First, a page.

Saturday, November 2, 2013
Johnson wastes a chance to run away at HSBC
SHANGHAI -- Dustin Johnson started with a five-shot lead and made 10 birdies. Two swings kept him from running away from the field Saturday in the HSBC Champions.
The only consolation was a 6-under 66, which gave Johnson a three-shot lead over defending champion Ian Poulter going into the final round of this World Golf Championship. It was the final hole -- a three-shot swing -- that irritated the 29-year-old American.
On a Sheshan International course set up for low scoring, Poulter made birdie on the par-5 18th for a 63. Three groups later, Johnson hit a bad drive at the worst time and watched it sail to the right and into the lake. Wanting to be sure he didn't drop it in the wrong spot, Johnson returned to the tee and wound up with a double bogey.
It was his second double bogey of an otherwise remarkable round.
After making five straight birdies to start to pull away, Johnson saw his wedge roll back down the hill three times before the fourth one hit the pin at No. 10. He still had to make about a 12-foot putt to escape with double bogey.
Johnson was at 18-under 198 and will be in the final group with Poulter and Graeme McDowell, who had a 64 and was four shots behind.
"I have to do my thing tomorrow," Poulter said. "It's only Saturday. You can't win tournaments on Saturday. It's all about playing well on Sunday. I need to do that. I need to make plenty of birdies, try to make an eagle. If I can, I can get close."
Rory McIlroy birdied three of his last five holes for a 67 and was six shots behind, along with Graham DeLaet and U.S. Open champion Justin Rose, who each had a 65.
They still had an outside chance, though so much of that depends on Johnson and how to he responds to his pair of double bogeys.
"I'm still a little mad from my double bogey on 18," Johnson said. "Obviously, to have a three-shot lead going into the last day is good and I'm looking forward to the challenge. I still have to play really well. The guys that are right behind me, they're playing very well, too. So it's still going to be a tough day tomorrow. Got to come out and make a lot of birdies."
That wasn't the problem -- for Johnson and most everyone else.
Martin Kaymer, who won the HSBC Champions two years ago by tying the course record with a 63 in the final round, went one better. The German started with six birdies in seven holes and thought briefly about a 59 with three straight birdies on the front nine that put him at 10-under with three to play. He missed an 8-foot birdie on No. 7, failed to birdie the par-5 eighth and had to settle for a course record 62.
Kaymer was eight shots behind.
"I've shot 59 before and I thought, `There's a chance,' especially after my birdies on 4, 5, 6," Kaymer said. "But you can't make them all."
McDowell was six shots out of the lead when he finished, exasperated that he could shoot 64 and not make up any ground. Even so, he has a lot at stake on Sunday at No. 2 on the European Tour money list, and he could move past Henrik Stenson to finish alone in second.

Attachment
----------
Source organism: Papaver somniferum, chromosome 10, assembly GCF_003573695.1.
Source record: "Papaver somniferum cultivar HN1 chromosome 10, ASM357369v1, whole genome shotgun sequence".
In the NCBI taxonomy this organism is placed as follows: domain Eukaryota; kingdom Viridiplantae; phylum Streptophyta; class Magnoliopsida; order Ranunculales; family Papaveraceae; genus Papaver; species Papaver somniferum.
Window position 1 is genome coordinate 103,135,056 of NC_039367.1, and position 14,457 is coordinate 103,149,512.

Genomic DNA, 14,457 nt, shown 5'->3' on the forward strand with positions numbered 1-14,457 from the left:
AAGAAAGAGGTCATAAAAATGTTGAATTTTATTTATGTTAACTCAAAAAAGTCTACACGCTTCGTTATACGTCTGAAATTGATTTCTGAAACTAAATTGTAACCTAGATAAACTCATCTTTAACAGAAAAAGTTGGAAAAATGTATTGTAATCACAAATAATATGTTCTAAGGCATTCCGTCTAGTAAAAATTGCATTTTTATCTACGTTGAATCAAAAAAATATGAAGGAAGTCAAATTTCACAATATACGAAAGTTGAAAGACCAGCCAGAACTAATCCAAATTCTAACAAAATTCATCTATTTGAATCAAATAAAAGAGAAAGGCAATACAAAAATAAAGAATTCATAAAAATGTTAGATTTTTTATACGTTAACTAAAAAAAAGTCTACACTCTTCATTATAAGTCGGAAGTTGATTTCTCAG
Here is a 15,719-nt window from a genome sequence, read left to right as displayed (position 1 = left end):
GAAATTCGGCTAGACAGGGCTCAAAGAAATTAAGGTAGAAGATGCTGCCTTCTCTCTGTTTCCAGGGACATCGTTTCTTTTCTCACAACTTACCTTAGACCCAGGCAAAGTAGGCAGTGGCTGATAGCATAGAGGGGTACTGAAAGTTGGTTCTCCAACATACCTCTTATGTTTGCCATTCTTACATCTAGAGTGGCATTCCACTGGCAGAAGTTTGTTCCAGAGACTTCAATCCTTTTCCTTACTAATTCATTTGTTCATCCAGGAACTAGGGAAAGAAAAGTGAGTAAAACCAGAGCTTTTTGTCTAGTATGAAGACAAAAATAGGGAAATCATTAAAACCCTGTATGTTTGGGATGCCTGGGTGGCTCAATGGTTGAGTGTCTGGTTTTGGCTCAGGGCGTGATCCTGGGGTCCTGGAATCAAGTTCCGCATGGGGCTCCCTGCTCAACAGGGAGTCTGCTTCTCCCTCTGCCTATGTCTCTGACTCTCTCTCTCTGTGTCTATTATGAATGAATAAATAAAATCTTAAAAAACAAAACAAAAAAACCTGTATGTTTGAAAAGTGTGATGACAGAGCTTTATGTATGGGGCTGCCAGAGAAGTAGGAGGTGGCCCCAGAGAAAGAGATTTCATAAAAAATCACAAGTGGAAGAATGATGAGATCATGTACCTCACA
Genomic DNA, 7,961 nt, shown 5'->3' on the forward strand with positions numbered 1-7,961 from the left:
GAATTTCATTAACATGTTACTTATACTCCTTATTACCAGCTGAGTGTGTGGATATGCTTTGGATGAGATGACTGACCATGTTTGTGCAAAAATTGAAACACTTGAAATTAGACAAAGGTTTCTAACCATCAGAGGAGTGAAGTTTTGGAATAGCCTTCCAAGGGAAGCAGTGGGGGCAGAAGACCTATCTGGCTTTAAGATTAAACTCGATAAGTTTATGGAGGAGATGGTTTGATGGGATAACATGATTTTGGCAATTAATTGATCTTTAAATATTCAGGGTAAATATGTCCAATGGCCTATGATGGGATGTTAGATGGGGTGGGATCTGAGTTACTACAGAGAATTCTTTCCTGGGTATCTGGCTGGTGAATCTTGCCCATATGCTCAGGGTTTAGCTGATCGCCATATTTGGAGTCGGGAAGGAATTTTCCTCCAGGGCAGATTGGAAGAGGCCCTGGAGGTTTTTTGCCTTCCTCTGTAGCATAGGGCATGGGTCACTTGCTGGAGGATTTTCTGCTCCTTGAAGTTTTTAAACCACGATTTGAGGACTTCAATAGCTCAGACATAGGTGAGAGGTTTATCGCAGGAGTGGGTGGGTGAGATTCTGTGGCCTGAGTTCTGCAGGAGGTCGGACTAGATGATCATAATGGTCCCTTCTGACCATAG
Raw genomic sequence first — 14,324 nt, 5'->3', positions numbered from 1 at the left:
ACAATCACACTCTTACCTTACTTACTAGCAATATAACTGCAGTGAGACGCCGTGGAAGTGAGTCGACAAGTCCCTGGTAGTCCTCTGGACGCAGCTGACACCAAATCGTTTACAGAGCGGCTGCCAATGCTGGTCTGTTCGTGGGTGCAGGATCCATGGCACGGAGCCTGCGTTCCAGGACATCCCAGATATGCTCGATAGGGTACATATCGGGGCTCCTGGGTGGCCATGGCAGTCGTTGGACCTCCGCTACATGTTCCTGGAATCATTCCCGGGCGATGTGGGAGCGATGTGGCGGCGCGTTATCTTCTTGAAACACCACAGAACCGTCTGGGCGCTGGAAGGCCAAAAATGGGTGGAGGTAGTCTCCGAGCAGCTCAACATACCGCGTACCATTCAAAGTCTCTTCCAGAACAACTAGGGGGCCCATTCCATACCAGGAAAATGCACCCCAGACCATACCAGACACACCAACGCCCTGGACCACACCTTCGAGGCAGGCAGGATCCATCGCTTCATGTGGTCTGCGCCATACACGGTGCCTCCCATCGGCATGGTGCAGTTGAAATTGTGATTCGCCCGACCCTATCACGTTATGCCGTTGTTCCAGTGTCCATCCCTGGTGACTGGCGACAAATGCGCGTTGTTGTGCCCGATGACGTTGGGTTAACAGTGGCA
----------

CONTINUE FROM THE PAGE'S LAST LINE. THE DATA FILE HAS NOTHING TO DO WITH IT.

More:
"From here, it looks like Dustin is going to have to beat himself for anybody to have a chance to catch him," McDowell said. "Race to Dubai points will be very important to me. I have a lot to play for tomorrow. If not the trophy, second place will certainly be worth my while."
And then, the trophy became a little more realistic.
Johnson looked unstoppable on the front nine with six birdies in seven holes, and he pounded his drive down the left side of the 10th that just crawled into the rough. He was trying to land beyond the flag, but his wedge came out dead and rolled back down the hill.
"Didn't hit the first one hard enough. Didn't hit the second one hard enough," Johnson said. "I think I hit the third one hard enough to get there."
His lead was down to one shot on the back nine until Poulter made bogey on the 17th, and Johnson went on another tear -- a 5-iron into 15 feet for a two-putt birdie on the 14th, another 3-iron on the par-4 16th that set up a chip-and-putt birdie.
And then came that one swing at No. 18.
Johnson, with a remarkable talent for being undaunted by a shot into the water, reloaded and hit a hard draw down the right edge of the water that found the fairway. Any chance of escaping with bogey, maybe even par, ended when his approach went into the bunker near a lip. He blasted out to 15 feet and took two putts for his 7.
Johnson had to be reminded that he still shot 66. He still had a three-shot lead.
"It's a good score," he said. "I'm definitely happy with what I shot. I'm just not happy with the way I finished. Making two doubles, there's no excuse for that, especially the way I'm playing right now."